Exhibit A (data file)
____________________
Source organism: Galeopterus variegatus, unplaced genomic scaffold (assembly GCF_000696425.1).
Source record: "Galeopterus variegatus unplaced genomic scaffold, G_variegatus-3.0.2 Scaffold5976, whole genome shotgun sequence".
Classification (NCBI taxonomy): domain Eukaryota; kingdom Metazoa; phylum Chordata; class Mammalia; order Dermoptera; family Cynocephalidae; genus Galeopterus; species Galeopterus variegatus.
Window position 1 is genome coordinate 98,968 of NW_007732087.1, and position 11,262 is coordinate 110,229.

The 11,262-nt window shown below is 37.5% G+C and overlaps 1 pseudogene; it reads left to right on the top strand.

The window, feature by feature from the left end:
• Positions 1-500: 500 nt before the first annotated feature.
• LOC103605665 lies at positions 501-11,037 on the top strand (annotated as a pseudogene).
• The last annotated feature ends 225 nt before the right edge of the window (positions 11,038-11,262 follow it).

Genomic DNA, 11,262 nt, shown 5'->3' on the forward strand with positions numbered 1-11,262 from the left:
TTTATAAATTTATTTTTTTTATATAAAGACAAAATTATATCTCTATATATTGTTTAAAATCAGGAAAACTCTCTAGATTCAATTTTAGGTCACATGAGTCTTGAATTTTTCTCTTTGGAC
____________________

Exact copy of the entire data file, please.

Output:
Source organism: Galeopterus variegatus, unplaced genomic scaffold (assembly GCF_000696425.1).
Source record: "Galeopterus variegatus unplaced genomic scaffold, G_variegatus-3.0.2 Scaffold5976, whole genome shotgun sequence".
Classification (NCBI taxonomy): domain Eukaryota; kingdom Metazoa; phylum Chordata; class Mammalia; order Dermoptera; family Cynocephalidae; genus Galeopterus; species Galeopterus variegatus.
Window position 1 is genome coordinate 98,968 of NW_007732087.1, and position 11,262 is coordinate 110,229.

The 11,262-nt window shown below is 37.5% G+C and overlaps 1 pseudogene; it reads left to right on the top strand.

The window, feature by feature from the left end:
• Positions 1-500: 500 nt before the first annotated feature.
• LOC103605665 lies at positions 501-11,037 on the top strand (annotated as a pseudogene).
• The last annotated feature ends 225 nt before the right edge of the window (positions 11,038-11,262 follow it).

Genomic DNA, 11,262 nt, shown 5'->3' on the forward strand with positions numbered 1-11,262 from the left:
TTTATAAATTTATTTTTTTTATATAAAGACAAAATTATATCTCTATATATTGTTTAAAATCAGGAAAACTCTCTAGATTCAATTTTAGGTCACATGAGTCTTGAATTTTTCTCTTTGGAC